A 2009 University of Manchester study found that switching your brain into a state of gratitude right before bed had a positive effect on sleep quality and duration. The Journal of Personality and Social Psychology published a paper in 2003 highlighting the positive effects of "gratitude journals" on one's sense of mood and well-being. The Journal of Religion and Health published a 2015 study linking gratitude with physical health and hopefulness, and a 2012 Social Psychology and Personality Science paper found ties between thankfulness and an increased capacity for empathy.

Whether it's something like the proximity of my parents or the kindness and care of the people at my local pet supply store, making my list has helped me hone in on the mindset I needed to unlock those benefits.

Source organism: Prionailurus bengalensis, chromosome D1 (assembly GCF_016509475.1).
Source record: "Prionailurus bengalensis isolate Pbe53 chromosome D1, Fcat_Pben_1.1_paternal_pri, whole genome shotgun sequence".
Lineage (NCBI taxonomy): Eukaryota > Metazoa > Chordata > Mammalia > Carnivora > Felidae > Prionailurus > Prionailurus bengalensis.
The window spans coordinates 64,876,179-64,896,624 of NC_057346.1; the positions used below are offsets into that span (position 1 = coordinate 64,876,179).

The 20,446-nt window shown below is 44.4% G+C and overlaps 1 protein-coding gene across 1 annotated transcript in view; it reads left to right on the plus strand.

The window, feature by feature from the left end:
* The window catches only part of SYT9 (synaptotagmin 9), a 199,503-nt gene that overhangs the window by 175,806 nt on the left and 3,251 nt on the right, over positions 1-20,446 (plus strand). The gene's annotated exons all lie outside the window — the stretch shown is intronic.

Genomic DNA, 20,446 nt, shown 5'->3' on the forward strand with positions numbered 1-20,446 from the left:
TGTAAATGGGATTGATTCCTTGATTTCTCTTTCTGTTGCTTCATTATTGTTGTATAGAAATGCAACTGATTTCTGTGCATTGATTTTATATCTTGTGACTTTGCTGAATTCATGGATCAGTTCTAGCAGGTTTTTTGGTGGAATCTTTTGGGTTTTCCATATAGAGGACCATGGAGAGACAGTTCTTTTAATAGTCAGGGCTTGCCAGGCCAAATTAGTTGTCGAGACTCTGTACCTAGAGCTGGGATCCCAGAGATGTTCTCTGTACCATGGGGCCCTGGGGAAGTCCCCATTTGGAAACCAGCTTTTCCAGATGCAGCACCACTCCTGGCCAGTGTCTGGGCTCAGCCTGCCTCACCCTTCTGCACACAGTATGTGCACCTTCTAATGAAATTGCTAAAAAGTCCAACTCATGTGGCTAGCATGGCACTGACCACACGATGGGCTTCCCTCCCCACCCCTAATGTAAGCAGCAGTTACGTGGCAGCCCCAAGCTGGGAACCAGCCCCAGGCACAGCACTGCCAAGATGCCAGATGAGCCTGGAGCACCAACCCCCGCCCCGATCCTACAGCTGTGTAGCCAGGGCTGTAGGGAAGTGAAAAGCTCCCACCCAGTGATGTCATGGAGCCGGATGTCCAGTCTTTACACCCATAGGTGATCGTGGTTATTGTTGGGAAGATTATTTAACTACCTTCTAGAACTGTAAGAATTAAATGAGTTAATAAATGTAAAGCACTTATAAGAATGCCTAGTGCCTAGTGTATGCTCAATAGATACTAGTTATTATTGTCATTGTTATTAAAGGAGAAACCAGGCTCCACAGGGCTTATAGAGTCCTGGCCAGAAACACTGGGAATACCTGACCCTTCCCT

As with all things related to mental health, it's important to find what works for you.

Some people benefit from therapy, others from medication; some swear by exercise and eating well, while others see help in the form of routine. As for me, it's been a combination of the above that's helped me cope with depression, anxiety, and other mental health issues I sometimes struggle with.

As we enter 2018, I hope to build on some of the progress I've made over the past year, to reflect on what I'd like to change and reinforce what I love about myself. As long as I'm growing and improving with each passing day, working to overcome my flaws, I'll always have something to be thankful for.

Photo courtesy of Girls at Work

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Pop Culture

14 things that will remain fun no matter how old you get

Your inner child will thank you for doing at least one of these.

Photo by Annie Spratt on Unsplash

Swings can turn 80-year-olds into 8-year-olds in less that two seconds.

When we’re kids, fun comes so easily. You have coloring books and team sports and daily recess … so many opportunities to laugh, play and explore. As we get older, these activities get replaced by routine and responsibility (and yes, at times, survival). Adulthood, yuck.